Bayer’s New $250M Cell & Gene Therapy Site Signals More Investments to Come

Bayer’s New 0M Cell & Gene Therapy Site Signals More Investments to Come
Bayer’s New 0M Cell & Gene Therapy Site Signals More Investments to Come


As biopharmaceutical companies progress in their research of new cell and gene therapies, each one encounters the same choice: outsource the manufacturing of these complex medicines or build that production capability in house. Bayer chose the latter, and on Tuesday it opened a new $250 million cell therapy manufacturing site at its campus in Berkeley, California.

Called the Cell Therapy Launch Facility, the new Bayer site will initially be responsible for making bemdaneprocel, a cell therapy in clinical development for Parkinson’s disease. The facility also has additional space for producing other cell therapies.

In Parkinson’s, patients lack sufficient amounts of dopamine, a brain chemical. Bayer subsidiary BlueRock Therapeutics developed bemdaneprocel as an “off-the-shelf” therapy. It’s made by taking cells from healthy donors and reprograming them to become induced pluripotent stem cells, which have the capability to become almost any type of cell. BlueRock turns these cells into dopamine-producing neurons. Transplanted into the brains of patients, these cells are intended to replace the lost dopamine production, potentially reforming neural networks and restoring motor and non-motor function.

The opening of the new Bayer cell therapy manufacturing site follows the reporting of Phase 1 data for the Bayer Parkinson’s cell therapy in August. In the open-label study enrolling 12 patients, bemdaneprocel was shown to be safe and well tolerated measured at one year. There were also early signs of potential efficacy as the results showed improvement on measures of Parkinson’s symptoms. The next step for bemdaneprocel is a Phase 2 study that BlueRock expects to begin in the first half of 2024.

“Our teams are driving innovation in late-stage development and manufacturing with a goal of bringing transformational cell and gene therapies to patients on a global scale, and this facility will enable us to make it real,” Jens Vogel, senior vice president and global head of biotech for Bayer’s Pharmaceutical Division, said in a prepared statement. “Bayer is collaborating with biotech innovators, academia, and equipment and automation suppliers to establish platforms that would help bring more therapies to patients faster.”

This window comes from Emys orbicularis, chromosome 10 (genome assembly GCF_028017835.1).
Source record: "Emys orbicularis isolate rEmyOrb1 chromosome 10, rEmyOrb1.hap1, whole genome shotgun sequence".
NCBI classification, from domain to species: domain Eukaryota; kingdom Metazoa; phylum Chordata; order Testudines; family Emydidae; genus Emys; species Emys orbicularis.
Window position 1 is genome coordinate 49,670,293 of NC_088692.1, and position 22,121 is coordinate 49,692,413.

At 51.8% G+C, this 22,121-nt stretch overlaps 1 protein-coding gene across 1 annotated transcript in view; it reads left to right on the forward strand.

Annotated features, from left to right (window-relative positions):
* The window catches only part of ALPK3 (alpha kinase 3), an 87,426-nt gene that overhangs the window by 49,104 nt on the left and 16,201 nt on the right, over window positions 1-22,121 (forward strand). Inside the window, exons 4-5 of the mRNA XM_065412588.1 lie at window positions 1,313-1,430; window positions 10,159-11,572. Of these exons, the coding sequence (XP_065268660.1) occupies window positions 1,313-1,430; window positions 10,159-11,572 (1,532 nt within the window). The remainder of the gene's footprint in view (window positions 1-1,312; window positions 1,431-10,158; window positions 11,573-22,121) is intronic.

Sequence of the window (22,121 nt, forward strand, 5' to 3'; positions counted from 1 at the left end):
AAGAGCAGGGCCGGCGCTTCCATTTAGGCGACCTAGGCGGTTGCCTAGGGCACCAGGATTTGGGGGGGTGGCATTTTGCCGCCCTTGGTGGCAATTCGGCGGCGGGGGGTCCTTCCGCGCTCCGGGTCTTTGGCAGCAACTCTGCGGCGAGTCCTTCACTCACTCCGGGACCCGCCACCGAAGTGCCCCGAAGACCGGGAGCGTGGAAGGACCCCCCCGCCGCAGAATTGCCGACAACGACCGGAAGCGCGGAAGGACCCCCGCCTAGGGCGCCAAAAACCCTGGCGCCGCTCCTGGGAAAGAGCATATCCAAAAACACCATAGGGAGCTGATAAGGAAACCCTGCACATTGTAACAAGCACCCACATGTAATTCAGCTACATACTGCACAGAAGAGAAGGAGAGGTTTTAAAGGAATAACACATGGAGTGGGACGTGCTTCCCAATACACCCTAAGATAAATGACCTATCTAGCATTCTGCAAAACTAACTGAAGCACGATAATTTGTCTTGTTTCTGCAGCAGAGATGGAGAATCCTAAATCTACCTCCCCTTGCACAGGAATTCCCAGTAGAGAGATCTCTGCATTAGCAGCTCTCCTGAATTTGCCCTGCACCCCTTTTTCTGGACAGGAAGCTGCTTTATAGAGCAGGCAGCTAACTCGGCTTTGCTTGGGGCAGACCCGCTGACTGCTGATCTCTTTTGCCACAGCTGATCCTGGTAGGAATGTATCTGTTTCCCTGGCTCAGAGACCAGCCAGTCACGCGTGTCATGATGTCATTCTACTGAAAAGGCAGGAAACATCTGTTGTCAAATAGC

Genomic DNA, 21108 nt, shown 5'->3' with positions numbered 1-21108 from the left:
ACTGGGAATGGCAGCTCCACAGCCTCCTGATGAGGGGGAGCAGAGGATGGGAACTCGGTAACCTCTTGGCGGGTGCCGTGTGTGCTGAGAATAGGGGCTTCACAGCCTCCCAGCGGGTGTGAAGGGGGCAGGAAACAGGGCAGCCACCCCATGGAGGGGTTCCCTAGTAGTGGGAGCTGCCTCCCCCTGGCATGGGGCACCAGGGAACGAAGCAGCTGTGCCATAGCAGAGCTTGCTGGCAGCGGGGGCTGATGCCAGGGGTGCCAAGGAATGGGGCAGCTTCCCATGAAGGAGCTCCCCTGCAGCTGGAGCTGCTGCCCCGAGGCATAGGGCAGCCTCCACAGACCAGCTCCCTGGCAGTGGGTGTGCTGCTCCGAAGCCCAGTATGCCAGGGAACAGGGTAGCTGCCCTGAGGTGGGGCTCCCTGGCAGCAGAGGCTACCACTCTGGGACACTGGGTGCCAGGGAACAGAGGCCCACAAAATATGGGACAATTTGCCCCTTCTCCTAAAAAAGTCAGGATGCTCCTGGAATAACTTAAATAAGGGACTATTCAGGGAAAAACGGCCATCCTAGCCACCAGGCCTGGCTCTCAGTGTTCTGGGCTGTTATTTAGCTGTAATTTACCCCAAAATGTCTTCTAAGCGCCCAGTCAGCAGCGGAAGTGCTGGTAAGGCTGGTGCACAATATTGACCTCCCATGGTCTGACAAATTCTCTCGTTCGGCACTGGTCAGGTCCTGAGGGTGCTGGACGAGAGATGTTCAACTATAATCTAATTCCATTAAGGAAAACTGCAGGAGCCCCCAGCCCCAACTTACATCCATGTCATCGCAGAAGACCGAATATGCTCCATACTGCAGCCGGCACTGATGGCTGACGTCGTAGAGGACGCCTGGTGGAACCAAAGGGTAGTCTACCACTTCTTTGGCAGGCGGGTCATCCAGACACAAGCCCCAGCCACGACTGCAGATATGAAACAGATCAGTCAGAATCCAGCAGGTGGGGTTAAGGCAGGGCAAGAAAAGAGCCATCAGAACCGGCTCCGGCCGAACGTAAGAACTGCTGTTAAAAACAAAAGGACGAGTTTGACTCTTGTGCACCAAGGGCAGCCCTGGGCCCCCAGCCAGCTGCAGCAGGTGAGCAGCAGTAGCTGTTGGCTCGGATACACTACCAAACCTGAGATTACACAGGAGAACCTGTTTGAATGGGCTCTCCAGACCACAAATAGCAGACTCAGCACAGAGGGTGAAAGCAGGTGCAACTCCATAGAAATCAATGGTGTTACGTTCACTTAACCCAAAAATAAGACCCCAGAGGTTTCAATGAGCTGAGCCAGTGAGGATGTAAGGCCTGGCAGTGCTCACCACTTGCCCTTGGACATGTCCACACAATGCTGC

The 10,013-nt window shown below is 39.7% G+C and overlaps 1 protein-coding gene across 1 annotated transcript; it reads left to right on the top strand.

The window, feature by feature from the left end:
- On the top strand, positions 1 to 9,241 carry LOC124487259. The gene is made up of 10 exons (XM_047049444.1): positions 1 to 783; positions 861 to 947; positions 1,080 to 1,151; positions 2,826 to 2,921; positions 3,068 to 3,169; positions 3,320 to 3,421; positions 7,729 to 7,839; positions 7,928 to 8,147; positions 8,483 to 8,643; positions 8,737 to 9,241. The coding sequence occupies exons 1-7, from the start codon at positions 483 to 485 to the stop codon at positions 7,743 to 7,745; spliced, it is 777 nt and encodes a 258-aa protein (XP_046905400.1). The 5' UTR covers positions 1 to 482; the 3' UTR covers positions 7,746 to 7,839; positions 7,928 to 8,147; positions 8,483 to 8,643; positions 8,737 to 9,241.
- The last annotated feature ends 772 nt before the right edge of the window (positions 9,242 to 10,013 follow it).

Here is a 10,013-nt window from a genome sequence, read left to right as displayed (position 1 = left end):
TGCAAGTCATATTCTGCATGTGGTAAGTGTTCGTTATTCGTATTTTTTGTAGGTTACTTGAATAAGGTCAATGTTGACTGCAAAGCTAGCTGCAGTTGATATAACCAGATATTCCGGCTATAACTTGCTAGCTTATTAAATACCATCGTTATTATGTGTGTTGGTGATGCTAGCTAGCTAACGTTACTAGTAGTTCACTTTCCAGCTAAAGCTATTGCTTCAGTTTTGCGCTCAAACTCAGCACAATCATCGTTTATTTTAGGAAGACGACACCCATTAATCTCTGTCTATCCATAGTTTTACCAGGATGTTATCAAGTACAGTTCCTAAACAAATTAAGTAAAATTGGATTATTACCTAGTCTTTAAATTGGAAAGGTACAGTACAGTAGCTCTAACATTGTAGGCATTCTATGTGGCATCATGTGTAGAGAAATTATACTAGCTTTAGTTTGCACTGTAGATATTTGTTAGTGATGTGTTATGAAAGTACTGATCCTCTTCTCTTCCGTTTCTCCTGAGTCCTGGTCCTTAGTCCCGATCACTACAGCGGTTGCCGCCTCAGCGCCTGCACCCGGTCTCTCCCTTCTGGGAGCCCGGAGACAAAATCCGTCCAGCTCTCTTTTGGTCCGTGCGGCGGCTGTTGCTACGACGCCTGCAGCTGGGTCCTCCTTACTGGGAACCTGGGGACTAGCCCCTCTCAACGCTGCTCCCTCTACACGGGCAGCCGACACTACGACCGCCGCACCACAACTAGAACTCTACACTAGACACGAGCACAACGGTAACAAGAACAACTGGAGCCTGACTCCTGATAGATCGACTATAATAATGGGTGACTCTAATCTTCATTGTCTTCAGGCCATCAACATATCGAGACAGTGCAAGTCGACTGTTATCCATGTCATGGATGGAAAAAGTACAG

Bayer’s Berkeley campus, which employs about 1,000, has been the global commercial supply center for manufacturing and supplying Bayer’s hemophilia A biotherapeutics for the past 30 years. Expansion at the site added cell and gene therapy development capabilities. Bayer described its new 100,000 square-foot cell therapy manufacturing facility as part of a transformation at the site, where the pharma giant has invested nearly $500 million over the past five years.

More investment is coming. Bayer and Berkeley officials agreed to 30-year extension of a development agreement. Under this pact, the city is allowing Bayer to proceed with plans for up to 1 million square feet in additional infrastructure. Meanwhile, the pharma giant pledges to invest more than $30 million in the community through efforts that include career technical education, health equity initiatives, economic resiliency, and climate action.

Photo by Business Wire



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